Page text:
When thinking of Floyd Mayweather in full flow, the only thing more elusive than his boxing style is the truth. It’s the thing he often seeks to avoid, disguise, bend and reformat. He has his own truth; the truth that suits him; the truth he has used to shape the narrative of his 49-0 and 21-year professional boxing career.

Yesterday (July 11) in Los Angeles, Mayweather said, with a straight face, that his mission to reach 50-0, and therefore eclipse Rocky Marciano’s undefeated record, could very well be derailed by Ireland’s Conor McGregor, the mixed martial artist and boxing debutant he fights in Las Vegas on August 26.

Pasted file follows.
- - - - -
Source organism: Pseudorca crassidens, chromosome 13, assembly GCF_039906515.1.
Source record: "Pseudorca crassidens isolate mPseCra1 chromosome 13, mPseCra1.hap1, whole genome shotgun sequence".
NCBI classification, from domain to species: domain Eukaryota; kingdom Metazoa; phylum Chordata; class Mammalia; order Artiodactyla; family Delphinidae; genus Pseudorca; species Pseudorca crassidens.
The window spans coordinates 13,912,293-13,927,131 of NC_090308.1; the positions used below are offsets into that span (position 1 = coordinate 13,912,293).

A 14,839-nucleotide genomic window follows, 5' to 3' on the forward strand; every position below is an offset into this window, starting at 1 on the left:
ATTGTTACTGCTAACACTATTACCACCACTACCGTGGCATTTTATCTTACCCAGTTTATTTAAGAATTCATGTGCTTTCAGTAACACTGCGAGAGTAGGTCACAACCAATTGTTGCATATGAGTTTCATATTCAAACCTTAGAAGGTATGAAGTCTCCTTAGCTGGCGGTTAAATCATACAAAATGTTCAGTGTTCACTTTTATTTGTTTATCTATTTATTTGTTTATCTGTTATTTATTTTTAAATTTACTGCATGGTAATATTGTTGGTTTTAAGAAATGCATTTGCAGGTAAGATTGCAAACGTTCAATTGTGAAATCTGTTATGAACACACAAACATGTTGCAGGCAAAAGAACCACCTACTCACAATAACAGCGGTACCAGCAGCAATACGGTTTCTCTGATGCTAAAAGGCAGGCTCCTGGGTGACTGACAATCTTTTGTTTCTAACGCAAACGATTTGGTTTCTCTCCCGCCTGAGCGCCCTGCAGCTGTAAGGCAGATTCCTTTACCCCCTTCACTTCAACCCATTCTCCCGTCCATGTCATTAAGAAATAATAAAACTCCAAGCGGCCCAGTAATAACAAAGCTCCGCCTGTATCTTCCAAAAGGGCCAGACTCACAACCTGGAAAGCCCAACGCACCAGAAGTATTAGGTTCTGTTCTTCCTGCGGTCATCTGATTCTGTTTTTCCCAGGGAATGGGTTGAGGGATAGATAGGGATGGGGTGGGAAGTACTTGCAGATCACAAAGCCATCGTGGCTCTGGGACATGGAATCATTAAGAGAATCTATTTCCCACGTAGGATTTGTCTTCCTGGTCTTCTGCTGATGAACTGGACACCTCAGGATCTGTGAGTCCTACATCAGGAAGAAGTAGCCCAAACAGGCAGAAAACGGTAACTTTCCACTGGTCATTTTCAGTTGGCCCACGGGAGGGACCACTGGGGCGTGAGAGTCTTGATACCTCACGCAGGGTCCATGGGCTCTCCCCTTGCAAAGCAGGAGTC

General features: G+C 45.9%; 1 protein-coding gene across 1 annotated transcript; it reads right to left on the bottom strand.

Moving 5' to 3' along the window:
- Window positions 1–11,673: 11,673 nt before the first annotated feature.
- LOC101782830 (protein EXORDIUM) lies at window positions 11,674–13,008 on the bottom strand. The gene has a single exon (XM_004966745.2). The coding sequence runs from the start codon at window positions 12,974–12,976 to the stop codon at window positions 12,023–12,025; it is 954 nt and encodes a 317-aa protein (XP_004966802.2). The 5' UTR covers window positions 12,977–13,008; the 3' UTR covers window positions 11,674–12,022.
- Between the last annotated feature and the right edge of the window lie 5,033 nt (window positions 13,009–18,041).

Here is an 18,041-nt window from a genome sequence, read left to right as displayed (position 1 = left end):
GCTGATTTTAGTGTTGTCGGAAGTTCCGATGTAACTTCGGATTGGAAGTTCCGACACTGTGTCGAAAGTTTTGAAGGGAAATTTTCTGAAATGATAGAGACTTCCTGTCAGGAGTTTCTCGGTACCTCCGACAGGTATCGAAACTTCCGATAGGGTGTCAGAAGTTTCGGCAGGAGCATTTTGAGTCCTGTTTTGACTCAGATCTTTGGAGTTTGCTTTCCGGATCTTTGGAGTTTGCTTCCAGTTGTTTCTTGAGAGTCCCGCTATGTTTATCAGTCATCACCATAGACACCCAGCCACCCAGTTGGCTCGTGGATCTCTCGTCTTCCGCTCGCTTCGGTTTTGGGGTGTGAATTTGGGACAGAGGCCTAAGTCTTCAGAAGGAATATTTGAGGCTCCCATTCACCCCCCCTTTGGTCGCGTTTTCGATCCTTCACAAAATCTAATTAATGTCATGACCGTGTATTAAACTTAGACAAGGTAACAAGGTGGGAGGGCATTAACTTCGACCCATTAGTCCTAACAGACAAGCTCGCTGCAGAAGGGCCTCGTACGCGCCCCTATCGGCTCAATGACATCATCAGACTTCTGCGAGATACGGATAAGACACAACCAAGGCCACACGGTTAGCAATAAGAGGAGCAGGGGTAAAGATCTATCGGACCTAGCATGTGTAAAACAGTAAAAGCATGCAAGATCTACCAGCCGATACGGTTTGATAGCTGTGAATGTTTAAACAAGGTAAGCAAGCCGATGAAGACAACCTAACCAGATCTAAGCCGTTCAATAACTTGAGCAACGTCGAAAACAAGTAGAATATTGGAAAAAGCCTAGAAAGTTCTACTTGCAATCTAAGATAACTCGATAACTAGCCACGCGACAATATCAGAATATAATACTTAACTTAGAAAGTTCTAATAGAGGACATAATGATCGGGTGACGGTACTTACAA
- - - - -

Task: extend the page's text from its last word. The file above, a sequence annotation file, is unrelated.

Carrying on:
It was an assertion repeated until it became a mantra and was done so not because ‘Money’ Mayweather has all of a sudden become humble and self-deprecating, nor because he has grown to respect a man he has previously derided for coming from “the MMA”. It’s not even a fib told for the purposes of selling a product – a fight. That might have been the case if it didn’t already stand to become the highest-grossing boxing match of all-time, both at the gate and on pay-per-view. In actual fact, the real reason Floyd Mayweather has taken to kindly going all Dana White and promoting Conor McGregor for the next seven weeks is because Floyd Mayweather knows that if he doesn’t he is on a hiding to nothing. After all, if he’s going to receive even the tiniest shred of credit for doing the inevitable on August 26, the night they crossbreed and cash out, he must first manipulate the narrative and make a dangerous boxer of McGregor.